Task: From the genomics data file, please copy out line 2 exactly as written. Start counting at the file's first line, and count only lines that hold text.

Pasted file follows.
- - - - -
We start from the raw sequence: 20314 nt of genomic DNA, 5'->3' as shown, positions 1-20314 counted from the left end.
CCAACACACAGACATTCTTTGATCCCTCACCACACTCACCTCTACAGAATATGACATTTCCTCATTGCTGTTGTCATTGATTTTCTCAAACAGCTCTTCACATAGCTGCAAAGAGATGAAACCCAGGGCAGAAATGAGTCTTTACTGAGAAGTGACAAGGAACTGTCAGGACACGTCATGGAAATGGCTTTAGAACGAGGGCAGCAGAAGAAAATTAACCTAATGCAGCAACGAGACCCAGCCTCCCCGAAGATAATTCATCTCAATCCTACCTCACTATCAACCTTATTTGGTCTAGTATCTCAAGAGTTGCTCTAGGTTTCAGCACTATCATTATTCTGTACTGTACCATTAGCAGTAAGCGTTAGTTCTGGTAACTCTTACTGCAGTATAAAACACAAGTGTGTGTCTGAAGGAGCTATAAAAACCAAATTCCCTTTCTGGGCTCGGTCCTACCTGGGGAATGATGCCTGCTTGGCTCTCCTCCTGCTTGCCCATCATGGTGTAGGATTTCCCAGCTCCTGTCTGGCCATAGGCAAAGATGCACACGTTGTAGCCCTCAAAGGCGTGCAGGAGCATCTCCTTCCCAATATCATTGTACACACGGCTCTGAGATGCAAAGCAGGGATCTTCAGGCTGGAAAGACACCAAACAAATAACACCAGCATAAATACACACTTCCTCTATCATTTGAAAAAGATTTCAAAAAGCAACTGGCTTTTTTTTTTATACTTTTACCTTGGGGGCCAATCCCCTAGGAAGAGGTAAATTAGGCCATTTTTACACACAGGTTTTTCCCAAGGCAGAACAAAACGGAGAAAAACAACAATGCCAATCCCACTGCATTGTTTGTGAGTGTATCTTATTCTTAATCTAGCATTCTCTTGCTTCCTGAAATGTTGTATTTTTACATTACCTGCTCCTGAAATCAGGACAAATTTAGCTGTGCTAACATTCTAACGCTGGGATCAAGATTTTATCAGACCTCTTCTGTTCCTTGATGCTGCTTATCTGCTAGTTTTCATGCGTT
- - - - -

CCAACACACAGACATTCTTTGATCCCTCACCACACTCACCTCTACAGAATATGACATTTCCTCATTGCTGTTGTCATTGATTTTCTCAAACAGCTCTTCACATAGCTGCAAAGAGATGAAACCCAGGGCAGAAATGAGTCTTTACTGAGAAGTGACAAGGAACTGTCAGGACACGTCATGGAAATGGCTTTAGAACGAGGGCAGCAGAAGAAAATTAACCTAATGCAGCAACGAGACCCAGCCTCCCCGAAGATAATTCATCTCAATCCTACCTCACTATCAACCTTATTTGGTCTAGTATCTCAAGAGTTGCTCTAGGTTTCAGCACTATCATTATTCTGTACTGTACCATTAGCAGTAAGCGTTAGTTCTGGTAACTCTTACTGCAGTATAAAACACAAGTGTGTGTCTGAAGGAGCTATAAAAACCAAATTCCCTTTCTGGGCTCGGTCCTACCTGGGGAATGATGCCTGCTTGGCTCTCCTCCTGCTTGCCCATCATGGTGTAGGATTTCCCAGCTCCTGTCTGGCCATAGGCAAAGATGCACACGTTGTAGCCCTCAAAGGCGTGCAGGAGCATCTCCTTCCCAATATCATTGTACACACGGCTCTGAGATGCAAAGCAGGGATCTTCAGGCTGGAAAGACACCAAACAAATAACACCAGCATAAATACACACTTCCTCTATCATTTGAAAAAGATTTCAAAAAGCAACTGGCTTTTTTTTTTATACTTTTACCTTGGGGGCCAATCCCCTAGGAAGAGGTAAATTAGGCCATTTTTACACACAGGTTTTTCCCAAGGCAGAACAAAACGGAGAAAAACAACAATGCCAATCCCACTGCATTGTTTGTGAGTGTATCTTATTCTTAATCTAGCATTCTCTTGCTTCCTGAAATGTTGTATTTTTACATTACCTGCTCCTGAAATCAGGACAAATTTAGCTGTGCTAACATTCTAACGCTGGGATCAAGATTTTATCAGACCTCTTCTGTTCCTTGATGCTGCTTATCTGCTAGTTTTCATGCGTT